Trying out posting from my phone, tonight, because I don’t think I’ll have enough time in front of a computer tonight to get this posted. This week’s selection from the alpha bakers group is a chocolate cake with a spicy ganache.
It’s a butter cake, madr with Rose’s familiar by now method, but with the addition of melted white chocolate.
You mix the dry ingredients, including the sugar, then add the butter, cocoa (that has been mixed with hot water), and, if I remember right, the melted white chocolate. Mix that up and beat it to strengthen the structure. Then add the eggs and vanilla.
After it’s all nicely mixed up, you pour it into the prepared pan.
The day I baked this cake, I started out by making the ganache, and I had to make it by hand, because my food processor (kitchen aid) had recently killed itself refusing to make bread crumbs out of stale bread. I used the full 3/4 teaspoon of cayenne in the ganache. I forgot to take any pictures of it, but basically, you mix hot corn syrup with unsweetened chocolate, then mix hot cream with bittersweet chocolate, then mix the two together. I let it sit and come to room temperature while my husband and I ran out and picked up a brand new food processor. This one doesn’t suck. It’s a breville sous chef. Watch this space for a review.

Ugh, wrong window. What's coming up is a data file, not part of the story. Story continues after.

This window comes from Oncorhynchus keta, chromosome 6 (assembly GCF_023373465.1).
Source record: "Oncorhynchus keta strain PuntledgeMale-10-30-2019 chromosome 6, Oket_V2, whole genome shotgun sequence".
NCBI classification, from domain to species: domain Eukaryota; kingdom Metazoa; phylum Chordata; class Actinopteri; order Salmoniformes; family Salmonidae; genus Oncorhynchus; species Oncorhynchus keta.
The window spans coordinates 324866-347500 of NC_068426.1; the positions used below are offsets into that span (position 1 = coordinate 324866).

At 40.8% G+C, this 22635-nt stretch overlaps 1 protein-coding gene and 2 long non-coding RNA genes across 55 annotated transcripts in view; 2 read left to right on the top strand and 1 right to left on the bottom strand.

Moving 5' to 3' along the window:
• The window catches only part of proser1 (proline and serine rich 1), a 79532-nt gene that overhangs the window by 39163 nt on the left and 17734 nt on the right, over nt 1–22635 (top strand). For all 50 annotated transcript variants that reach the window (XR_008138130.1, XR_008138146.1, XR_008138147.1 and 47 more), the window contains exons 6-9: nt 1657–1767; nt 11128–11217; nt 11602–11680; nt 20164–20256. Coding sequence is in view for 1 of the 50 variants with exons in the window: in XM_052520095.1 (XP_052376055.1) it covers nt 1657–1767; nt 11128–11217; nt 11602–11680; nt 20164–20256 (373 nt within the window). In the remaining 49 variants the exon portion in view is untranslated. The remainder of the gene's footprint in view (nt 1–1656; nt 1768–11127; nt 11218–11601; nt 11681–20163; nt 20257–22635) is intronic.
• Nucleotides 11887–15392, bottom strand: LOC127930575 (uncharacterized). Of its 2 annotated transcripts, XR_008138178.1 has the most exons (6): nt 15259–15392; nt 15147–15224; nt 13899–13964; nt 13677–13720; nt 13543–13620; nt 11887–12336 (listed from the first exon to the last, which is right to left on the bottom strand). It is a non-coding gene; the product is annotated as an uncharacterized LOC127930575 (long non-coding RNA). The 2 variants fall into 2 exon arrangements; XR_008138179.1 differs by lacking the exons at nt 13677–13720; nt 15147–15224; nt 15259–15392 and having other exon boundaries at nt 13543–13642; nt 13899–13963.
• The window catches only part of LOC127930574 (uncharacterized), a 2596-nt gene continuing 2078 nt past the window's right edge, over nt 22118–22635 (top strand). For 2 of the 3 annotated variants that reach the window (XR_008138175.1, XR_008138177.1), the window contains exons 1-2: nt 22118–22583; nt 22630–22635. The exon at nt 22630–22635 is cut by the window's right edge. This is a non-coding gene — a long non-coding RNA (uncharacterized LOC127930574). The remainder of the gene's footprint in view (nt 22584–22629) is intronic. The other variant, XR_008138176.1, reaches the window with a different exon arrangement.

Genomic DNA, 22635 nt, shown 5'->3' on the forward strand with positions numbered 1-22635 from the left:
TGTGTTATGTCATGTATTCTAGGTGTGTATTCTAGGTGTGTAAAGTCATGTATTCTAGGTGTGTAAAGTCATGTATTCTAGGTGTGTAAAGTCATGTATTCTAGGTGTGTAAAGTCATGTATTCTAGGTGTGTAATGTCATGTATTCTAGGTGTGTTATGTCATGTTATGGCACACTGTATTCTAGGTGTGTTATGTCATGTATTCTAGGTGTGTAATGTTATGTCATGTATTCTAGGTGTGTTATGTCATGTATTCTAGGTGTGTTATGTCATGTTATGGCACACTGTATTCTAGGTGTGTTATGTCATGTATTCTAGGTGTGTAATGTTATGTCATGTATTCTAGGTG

Anyway, after the cake had cooked, I covered it with ganache, and the result is the picture at the top of this post. 🙂
We had a slice of cake each for dessert last night. A lot of my baking buddies commented that they found this cake dry. Hubby and I discussed that, and decided that it had the same texture as dry cake, but without the dryness. Hard to describe, really. He also thought it could stand a little more heat in the ganache. As he said – it’s spicy on its own, but with the cake, the spice fades into the background.
On another note, having grown up in New Brunswick, with many New England connections, I love the name of the ganache. It reminds me of home, and the ganache is, indeed, ‘wicked good.’ For those who aren’t familiar with that vernacular, in this context, ‘wicked’ has nothing to do with evil or naughty, and is just a modifier on good, to express just how good it is. See also ‘awfully good’ or ‘terribly good,’ both of which were also common phrases in the area where I grew up. 🙂